How to Adjust DPI on a JPG

By Kris Borinski

The computer leapfrogged 20th century technology to a level never before witnessed in industrial society. As personal computers became commonplace, along with them came a new language and learning curve. Most home users are now left to learn how to do necessary tasks on their own, with little to no formal training. Adjusting Dots Per Inch (DPI) on a digital photo is not hard to do, but without a working knowledge, the task can be daunting.

Things You'll Need

  • Digital photos
  • Computer
  • Windows or Macintosh operating systems

Adjusting DPI on a Digital Photo

Step 1

Attach the digital camera to a Universal Serial Bus (USB) port via a USB cable. Some computers also have a Secure Digital (SD) slot built in. Take the SD card out of the camera, and then put in the slot. Another method is to use a card reader device that connects to the computer via a USB port, and the digital card is inserted into the reader.

Step 2

Copy the photos to the computer. Open the source of the photos by double-clicking on it. Name a folder with a date or subject on the computer. With the source location open, select the photos and drag them to the computer file.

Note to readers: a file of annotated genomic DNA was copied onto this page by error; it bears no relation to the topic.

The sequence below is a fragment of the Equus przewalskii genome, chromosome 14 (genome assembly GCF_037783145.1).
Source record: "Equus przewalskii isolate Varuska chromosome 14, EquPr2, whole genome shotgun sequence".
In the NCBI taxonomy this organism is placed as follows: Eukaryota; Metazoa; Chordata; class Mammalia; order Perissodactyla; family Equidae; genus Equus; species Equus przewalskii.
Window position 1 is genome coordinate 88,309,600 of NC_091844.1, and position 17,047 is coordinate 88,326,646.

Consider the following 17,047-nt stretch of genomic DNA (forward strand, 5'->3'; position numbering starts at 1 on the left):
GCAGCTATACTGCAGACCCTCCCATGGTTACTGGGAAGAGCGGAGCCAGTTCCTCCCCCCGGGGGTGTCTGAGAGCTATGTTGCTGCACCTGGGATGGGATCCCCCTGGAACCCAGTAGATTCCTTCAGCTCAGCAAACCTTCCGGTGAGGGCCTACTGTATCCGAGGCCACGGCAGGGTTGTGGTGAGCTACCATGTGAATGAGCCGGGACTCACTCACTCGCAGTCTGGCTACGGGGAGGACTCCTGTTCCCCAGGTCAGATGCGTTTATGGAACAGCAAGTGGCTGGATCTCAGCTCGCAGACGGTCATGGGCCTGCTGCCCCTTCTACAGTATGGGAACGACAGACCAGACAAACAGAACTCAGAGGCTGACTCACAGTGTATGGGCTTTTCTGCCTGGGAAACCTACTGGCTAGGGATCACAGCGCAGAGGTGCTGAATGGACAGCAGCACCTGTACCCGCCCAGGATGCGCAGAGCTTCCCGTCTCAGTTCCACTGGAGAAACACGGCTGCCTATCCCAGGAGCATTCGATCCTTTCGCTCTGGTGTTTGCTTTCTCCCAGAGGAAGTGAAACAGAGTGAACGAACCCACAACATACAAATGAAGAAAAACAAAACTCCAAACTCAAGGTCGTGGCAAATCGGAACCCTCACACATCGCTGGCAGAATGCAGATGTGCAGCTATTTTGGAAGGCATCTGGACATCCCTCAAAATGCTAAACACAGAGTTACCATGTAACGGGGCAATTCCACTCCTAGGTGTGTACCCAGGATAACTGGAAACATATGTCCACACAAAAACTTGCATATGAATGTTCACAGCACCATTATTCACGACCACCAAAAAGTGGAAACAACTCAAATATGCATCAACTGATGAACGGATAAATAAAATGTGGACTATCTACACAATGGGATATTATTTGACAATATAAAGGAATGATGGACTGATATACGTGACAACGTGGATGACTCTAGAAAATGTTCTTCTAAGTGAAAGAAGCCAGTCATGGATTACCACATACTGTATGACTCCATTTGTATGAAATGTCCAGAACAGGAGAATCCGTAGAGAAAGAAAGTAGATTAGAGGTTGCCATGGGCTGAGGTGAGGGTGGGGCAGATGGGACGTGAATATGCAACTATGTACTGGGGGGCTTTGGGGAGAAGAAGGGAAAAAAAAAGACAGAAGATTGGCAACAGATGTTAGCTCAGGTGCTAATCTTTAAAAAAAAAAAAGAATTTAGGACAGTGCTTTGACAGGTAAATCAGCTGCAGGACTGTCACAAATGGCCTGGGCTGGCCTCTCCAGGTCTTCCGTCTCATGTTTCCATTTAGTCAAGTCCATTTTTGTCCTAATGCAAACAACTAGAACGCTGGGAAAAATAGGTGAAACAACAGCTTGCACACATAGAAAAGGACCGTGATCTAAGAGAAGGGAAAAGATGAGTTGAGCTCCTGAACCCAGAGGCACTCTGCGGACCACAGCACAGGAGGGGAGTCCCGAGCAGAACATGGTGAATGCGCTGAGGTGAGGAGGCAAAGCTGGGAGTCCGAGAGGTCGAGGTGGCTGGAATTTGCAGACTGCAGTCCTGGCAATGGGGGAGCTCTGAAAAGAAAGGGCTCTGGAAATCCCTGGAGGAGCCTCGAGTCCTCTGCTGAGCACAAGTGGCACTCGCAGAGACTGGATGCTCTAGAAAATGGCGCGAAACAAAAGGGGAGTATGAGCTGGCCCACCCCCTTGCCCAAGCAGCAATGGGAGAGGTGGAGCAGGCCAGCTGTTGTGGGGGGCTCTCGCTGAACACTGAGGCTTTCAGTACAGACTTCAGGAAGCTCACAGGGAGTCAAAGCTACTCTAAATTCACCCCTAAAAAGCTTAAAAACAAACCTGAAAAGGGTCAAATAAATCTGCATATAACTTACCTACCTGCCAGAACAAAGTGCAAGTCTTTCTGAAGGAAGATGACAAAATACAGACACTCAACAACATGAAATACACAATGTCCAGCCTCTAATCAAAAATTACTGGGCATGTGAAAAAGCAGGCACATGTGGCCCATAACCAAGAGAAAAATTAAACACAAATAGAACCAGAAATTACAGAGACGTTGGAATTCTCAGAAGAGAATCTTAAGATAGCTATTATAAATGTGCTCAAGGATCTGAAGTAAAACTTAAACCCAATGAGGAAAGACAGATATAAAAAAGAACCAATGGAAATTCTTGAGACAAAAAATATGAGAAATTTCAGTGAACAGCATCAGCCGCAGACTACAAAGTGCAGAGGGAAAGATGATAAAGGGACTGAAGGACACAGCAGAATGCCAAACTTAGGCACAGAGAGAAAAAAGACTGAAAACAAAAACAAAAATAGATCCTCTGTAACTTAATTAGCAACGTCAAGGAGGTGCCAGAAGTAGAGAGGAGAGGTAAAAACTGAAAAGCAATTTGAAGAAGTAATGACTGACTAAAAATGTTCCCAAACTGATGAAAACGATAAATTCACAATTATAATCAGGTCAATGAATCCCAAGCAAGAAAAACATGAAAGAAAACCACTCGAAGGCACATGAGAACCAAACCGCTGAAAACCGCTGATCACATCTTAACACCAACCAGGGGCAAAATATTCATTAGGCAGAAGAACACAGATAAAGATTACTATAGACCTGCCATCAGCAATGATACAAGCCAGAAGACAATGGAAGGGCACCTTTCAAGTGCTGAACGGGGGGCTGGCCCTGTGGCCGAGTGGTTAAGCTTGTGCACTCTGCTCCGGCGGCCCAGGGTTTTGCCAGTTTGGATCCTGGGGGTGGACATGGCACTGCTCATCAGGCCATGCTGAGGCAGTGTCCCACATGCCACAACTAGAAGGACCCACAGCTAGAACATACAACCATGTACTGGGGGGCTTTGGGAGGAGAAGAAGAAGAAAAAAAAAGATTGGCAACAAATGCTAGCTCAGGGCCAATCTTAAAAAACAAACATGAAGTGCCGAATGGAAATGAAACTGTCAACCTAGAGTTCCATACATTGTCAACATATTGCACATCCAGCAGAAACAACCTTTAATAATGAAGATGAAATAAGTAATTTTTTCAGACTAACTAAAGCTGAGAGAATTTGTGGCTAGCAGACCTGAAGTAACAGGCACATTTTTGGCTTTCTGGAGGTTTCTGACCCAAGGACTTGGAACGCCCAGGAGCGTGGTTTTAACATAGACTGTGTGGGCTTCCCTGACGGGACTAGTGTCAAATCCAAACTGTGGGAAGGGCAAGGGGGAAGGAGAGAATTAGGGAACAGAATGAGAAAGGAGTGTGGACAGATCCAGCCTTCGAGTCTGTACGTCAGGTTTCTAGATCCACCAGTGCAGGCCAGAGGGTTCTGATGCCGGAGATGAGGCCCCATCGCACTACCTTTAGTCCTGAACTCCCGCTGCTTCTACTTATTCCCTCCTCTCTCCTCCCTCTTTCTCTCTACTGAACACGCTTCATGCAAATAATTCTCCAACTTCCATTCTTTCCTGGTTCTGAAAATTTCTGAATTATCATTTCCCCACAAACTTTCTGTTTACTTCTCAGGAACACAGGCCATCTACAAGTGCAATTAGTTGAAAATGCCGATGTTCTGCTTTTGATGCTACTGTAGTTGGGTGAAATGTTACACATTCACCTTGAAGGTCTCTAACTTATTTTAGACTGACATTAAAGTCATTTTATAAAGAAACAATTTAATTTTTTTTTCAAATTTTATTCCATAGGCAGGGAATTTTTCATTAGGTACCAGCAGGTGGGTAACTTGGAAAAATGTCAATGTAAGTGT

Step 3

Adjust the size of the photo. On Windows operating systems, find the folder the photos are in and select those you want to adjust. Hold down the “Shift” key when selecting multiple images. The selected ones will be highlighted. Right-click with the mouse. A dialog box will open with an option labeled “Resize Pictures.” Choose it, and a new box will appear with several size options. Select one and click “OK.” The software adjusts the size and the DPI for the photo based on the selection made.

Step 4

Adjust the size of the photo on a Macintosh. Using the current operating system of Mac OS 10.6, find the folder with the images and click on one to open it. From the top menu, click on “Tools,” select “Adjust Size” and either select a size from the drop down menu in the “Fit Into” box or enter you own numbers.

Step 5

Choose a resolution. The most common resolutions are 72, 150 and 300 DPI. For onscreen displays, 72 DPI is fine. For printing, 150 DPI or 300 DPI are better options. As you change the resolution number, watch the final size of the photo change.